Reay Creek in Sidney. Town council is considering removing an upstream dam and the returning the watercourse to full stream status. It’s part of ongoing clean up and restoration discussions with Transport Canada and other partners. (Steven Heywood/News Staff file)

Sidney contaminated creek study given green light

Town will seek public feedback on clean up options in June

When the Town of Sidney decides what to do with the Reay Creek dam, it’s bound to have an impact on fish in the waterway.

Councillors on March 26 approved plans to study the fish habitat of Reay Creek, awarding a $21,450 contract to LGL Limited of Sidney. LGL will, as detailed in its communications with the Town, review existing fish and fish habitat information, assess the habitat along Reay Creek, count fish and analyze the data. A final report, expected by May, would summarize that information and outline the potential effects of changes to the dam.

RELATED: Future of dam in the hands of Sidney council, community.

The Town is already working with Thurber Engineering on its options for the Reay Creek dam — from removing it, to replacing it, or remediating it and keeping it in place.

The work is part of clean up efforts under way on Reay Creek, whose waterway and upstream duck pond on municipal land, were found to be contaminated with heavy metals from years of runoff from the Victoria airport when it was operated by the federal government. Transport Canada has taken responsibility for the lion’s share of the clean up and is currently working on a remediation plan.

In the years since the airport was taken over by the Victoria Airport Authority (VAA), the upper reaches of Reay Creek on airport property have been cleaned up. Most recently, the VAA created a storm water detention area and build a small dam to better control runoff under Canora Road and onto Sidney’s municipal property.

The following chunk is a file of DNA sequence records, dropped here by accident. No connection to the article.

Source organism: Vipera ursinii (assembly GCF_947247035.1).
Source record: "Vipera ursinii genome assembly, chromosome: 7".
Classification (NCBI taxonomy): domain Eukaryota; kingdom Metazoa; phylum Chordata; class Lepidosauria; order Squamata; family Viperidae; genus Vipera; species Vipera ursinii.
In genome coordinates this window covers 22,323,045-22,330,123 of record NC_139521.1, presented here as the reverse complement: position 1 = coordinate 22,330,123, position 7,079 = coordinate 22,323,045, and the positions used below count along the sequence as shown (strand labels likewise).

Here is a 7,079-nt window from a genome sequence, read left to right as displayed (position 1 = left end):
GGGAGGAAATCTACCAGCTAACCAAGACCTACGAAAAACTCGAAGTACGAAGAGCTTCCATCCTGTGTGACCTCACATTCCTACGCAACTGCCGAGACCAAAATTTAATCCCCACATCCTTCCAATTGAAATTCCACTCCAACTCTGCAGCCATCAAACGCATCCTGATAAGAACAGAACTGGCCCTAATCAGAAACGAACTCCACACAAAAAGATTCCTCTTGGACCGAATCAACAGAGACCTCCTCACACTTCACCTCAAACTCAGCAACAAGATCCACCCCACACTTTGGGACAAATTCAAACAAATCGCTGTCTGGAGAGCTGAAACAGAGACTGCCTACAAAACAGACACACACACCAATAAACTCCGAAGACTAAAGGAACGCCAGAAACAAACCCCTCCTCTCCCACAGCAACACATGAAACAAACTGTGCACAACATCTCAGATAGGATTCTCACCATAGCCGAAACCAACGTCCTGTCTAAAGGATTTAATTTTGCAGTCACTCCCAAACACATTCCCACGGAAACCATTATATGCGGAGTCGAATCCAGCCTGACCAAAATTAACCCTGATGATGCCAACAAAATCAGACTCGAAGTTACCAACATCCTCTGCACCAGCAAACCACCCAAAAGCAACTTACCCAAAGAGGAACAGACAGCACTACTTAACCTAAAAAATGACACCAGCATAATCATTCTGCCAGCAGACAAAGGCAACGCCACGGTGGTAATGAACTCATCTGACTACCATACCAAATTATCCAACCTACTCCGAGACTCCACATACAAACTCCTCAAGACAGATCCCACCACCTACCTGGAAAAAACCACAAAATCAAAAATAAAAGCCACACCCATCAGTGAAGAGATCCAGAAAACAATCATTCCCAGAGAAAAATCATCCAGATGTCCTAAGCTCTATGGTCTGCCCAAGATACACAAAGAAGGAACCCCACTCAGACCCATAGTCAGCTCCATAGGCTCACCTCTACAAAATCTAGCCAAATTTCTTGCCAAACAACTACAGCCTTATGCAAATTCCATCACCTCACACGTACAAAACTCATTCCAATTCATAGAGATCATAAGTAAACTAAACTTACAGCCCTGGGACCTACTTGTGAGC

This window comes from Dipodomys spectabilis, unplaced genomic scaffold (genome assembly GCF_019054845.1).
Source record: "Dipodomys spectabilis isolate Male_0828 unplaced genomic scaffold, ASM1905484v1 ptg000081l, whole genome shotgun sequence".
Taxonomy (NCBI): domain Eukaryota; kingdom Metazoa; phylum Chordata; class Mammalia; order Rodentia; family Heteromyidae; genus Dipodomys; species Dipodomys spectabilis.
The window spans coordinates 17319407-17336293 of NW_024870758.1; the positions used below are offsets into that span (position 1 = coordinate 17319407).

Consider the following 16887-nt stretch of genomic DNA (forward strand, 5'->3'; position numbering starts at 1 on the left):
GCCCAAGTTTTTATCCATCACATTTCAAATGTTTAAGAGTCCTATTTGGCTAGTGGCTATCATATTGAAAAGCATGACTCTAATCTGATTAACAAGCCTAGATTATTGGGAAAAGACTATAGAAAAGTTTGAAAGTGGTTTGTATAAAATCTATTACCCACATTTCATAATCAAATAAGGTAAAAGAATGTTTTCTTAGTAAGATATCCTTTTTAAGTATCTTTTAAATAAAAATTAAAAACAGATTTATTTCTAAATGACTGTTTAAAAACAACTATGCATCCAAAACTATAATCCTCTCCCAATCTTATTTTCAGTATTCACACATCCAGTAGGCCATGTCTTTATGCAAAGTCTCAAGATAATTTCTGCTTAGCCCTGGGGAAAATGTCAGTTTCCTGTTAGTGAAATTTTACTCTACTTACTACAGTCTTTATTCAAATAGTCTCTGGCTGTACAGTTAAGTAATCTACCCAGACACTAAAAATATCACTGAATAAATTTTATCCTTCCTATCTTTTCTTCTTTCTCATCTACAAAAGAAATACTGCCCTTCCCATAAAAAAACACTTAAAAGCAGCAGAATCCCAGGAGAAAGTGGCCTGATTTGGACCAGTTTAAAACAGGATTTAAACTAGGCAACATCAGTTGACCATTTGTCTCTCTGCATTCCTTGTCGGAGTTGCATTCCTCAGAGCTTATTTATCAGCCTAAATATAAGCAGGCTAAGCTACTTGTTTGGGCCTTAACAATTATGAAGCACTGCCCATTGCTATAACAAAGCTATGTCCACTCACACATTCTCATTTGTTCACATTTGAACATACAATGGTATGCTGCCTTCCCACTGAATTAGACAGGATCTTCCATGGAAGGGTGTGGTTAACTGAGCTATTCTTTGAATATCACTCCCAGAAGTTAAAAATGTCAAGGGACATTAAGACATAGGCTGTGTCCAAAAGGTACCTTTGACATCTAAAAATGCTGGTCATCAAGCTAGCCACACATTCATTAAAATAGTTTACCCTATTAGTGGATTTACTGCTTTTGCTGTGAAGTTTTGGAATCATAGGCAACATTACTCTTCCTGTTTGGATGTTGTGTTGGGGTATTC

RELATED: Victoria airport spending $675,000 on creek flow improvements.

Once the dam report is in, and the fish study is complete, Sidney plans on taking that information to the public — in June — for feedback on municipal plans. Town staff say most any decision they make on the dam will cost a significant amount of money.

Councillor Peter Wainwright says it behooves the municipality to not only deal with the dam, but to ensure that the sources of contamination are cut off, or else the problem will continue.

He said a critical peice of this puzzle is having somebody (like Transport Canada) demonstrate to Sidney that the source of contamination “is effectively controlled.”

“We don’t want to go through an exercise of cleaning up the pond only to find it gets contaminated later, because they never effectively controlled the source.”

Wainwright said the Capital Regional District, which tests water outflows into the ocean regularly, has detected contamination at the mouth of Reay Creek. He said the Town might do a good job on the pond and dam clean up, but added there are still questions about the rest of the waterway. He wonders if the rest of the creek is also contaminated and, if so, suggested the Town might ask Transport Canada to help with that problem as well.

Council has approved the timeline. After the public consultation this summer, a decision on the dam’s future could come as early as August, with notification of Sidney’s plans to Transport Canada by September.

The Sidney Community Association is holding a meeting about Reay Creek and the residents’ efforts to get attention on the issue — and the creek cleaned up — on Sun., April 8, 2 p.m. at Sidney All Care, 2269 Mills Road.

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